But XLD allows you to select only one out­put direc­tory (click the thumb­nail to see the XLD pref­er­ences set­tings). Now you’ve got a direc­tory (per­haps ~/Music) full of files from the XLD out­put: a bunch of .FLAC or .m4a or .mp3’s from dif­fer­ent CDs. ACK! How do you sort them out? Organ­ise them by col­lec­tion? For exam­ple, sort them into fold­ers by the name of the CD?

Here’s how… a com­mand line script that will do your house­work for you. [Update: But there’s an eas­ier way: see the tip from Jet in the comments!]

Auto rip multiple audio CDs in OS X

So you want to rip your library of CDs to your com­puter. ITunes will auto­mate this for you—loading and eject­ing CDs as it fills up its library.

But what if you want a more accu­rate rip using the Accu­rate Rip data­base? What if you pre­fer not to store your music only in iTunes; for exam­ple because you pre­fer another player or you pre­fer to use the file-system rather than a pro­pri­etary library to store your music? Or, per­haps, you want to encode to FLAC or some other non-proprietary or loss­less format?

Counterfeiting data is phoney

Ottawa Uni­ver­sity Pro­fes­sor of Law, Michael Geist, points to a new U.S. Gov­ern­ment Account­ing Office report that con­cludes the U.S. government—and they might add, other gov­ern­ments nego­ti­at­ing the poi­so­nous ACTA “anti-counterfeiting” treaty —have been invent­ing their esti­mates of losses from global counterfeiting.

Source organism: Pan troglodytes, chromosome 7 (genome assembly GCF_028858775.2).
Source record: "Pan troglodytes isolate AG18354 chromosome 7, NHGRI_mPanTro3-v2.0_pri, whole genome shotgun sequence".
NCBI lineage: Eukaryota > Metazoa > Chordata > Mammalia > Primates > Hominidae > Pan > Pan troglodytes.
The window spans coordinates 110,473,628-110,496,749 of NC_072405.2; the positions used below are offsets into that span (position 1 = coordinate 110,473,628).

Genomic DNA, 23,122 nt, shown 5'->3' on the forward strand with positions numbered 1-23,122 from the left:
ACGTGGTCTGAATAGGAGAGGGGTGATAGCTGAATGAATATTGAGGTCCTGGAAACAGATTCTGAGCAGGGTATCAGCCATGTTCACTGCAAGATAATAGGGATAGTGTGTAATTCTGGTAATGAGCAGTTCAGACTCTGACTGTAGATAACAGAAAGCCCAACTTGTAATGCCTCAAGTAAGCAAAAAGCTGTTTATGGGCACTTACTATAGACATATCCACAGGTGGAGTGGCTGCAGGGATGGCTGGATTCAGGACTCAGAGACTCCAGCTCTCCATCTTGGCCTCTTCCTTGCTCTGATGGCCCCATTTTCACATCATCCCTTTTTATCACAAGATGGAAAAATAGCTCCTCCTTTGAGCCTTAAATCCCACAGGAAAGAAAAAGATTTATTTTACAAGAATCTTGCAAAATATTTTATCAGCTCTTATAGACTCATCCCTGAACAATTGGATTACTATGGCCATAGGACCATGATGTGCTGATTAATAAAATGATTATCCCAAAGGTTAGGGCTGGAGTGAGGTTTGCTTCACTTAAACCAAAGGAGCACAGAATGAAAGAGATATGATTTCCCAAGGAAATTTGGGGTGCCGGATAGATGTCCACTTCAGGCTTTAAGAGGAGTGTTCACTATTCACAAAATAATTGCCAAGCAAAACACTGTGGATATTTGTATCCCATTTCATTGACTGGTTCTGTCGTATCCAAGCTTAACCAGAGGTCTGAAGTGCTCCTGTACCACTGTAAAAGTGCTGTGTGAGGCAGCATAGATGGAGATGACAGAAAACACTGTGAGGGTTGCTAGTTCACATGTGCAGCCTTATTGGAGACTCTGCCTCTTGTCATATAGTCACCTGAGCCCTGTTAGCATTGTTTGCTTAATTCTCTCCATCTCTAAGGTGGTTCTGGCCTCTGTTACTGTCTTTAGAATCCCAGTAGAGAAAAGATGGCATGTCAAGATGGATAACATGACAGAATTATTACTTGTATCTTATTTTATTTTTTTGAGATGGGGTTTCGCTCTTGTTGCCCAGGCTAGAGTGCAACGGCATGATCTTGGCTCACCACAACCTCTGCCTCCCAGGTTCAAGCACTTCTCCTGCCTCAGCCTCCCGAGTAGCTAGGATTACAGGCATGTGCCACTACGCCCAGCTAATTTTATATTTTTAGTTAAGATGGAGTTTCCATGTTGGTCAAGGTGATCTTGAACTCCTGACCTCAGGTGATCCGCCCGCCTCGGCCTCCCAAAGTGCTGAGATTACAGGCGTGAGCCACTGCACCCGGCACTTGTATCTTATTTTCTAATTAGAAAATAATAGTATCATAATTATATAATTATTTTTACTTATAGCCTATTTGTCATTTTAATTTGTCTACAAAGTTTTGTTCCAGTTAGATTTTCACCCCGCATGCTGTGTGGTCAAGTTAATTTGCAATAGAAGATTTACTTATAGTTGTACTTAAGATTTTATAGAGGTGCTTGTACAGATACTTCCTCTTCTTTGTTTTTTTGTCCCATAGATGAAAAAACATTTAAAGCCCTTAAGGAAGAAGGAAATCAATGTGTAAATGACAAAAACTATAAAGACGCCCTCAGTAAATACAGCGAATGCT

Three com­monly cited esti­mates of U.S. indus­try losses due to coun­ter­feit­ing have been sourced to U.S. agen­cies, but can­not be sub­stan­ti­ated or traced back to an under­ly­ing data source or method­ol­ogy. First, a num­ber of indus­try, media, and gov­ern­ment pub­li­ca­tions have cited an FBI esti­mate that U.S. busi­nesses lose $200-$250 bil­lion to coun­ter­feit­ing on an annual basis. This esti­mate was con­tained in a 2002 FBI press release, but FBI offi­cials told us that it has no record of source data or method­ol­ogy for gen­er­at­ing the esti­mate and that it can­not be cor­rob­o­rated.

Sec­ond, a 2002 CBP press release con­tained an esti­mate that U.S. busi­nesses and indus­tries lose $200 bil­lion a year in rev­enue and 750,000 jobs due to coun­ter­feits of mer­chan­dise. How­ever, a CBP offi­cial stated that these fig­ures are of uncer­tain ori­gin, have been dis­cred­ited, and are no longer used by CBP. A March 2009 CBP inter­nal memo was cir­cu­lated to inform staff not to use the fig­ures. How­ever, another entity within DHS con­tin­ues to use them.

Third, the Motor and Equip­ment Man­u­fac­tur­ers Asso­ci­a­tion reported an esti­mate that the U.S. auto­mo­tive parts indus­try has lost $3 bil­lion in sales due to coun­ter­feit goods and attrib­uted the fig­ure to the Fed­eral Trade Com­mis­sion (FTC). The OECD has also ref­er­enced this esti­mate in its report on coun­ter­feit­ing and piracy, cit­ing the asso­ci­a­tion report that is sourced to the FTC. How­ever, when we con­tacted FTC offi­cials to sub­stan­ti­ate the esti­mate, they were unable to locate any record or source of this esti­mate within its reports or archives, and offi­cials could not recall the agency ever devel­op­ing or using this esti­mate. These esti­mates attrib­uted to FBI, CBP, and FTC con­tinue to be ref­er­enced by var­i­ous indus­try and gov­ern­ment sources as evi­dence of the sig­nif­i­cance of the coun­ter­feit­ing and piracy prob­lem to the U.S. econ­omy.” Extract from U.S. Gov­ern­ment Study: Coun­ter­feit­ing and Piracy Data Unre­li­able (empha­sis added)

I argued in my sub­mis­sion to the Aus­tralian gov­ern­ment, oppos­ing their inten­tion to joint the nego­ti­a­tion, that the OECD esti­mate of global losses—mysteriously the same num­ber as that invented by U.S. agencies—was derived by implau­si­ble means and should not be accepted at face value.

Ques­tion: could we say that this GAO report sig­nals an “ACTA-gate” (a data manip­u­la­tion at least as sus­pi­cious as that con­trived by the “Cli­mate­gate” scientists)?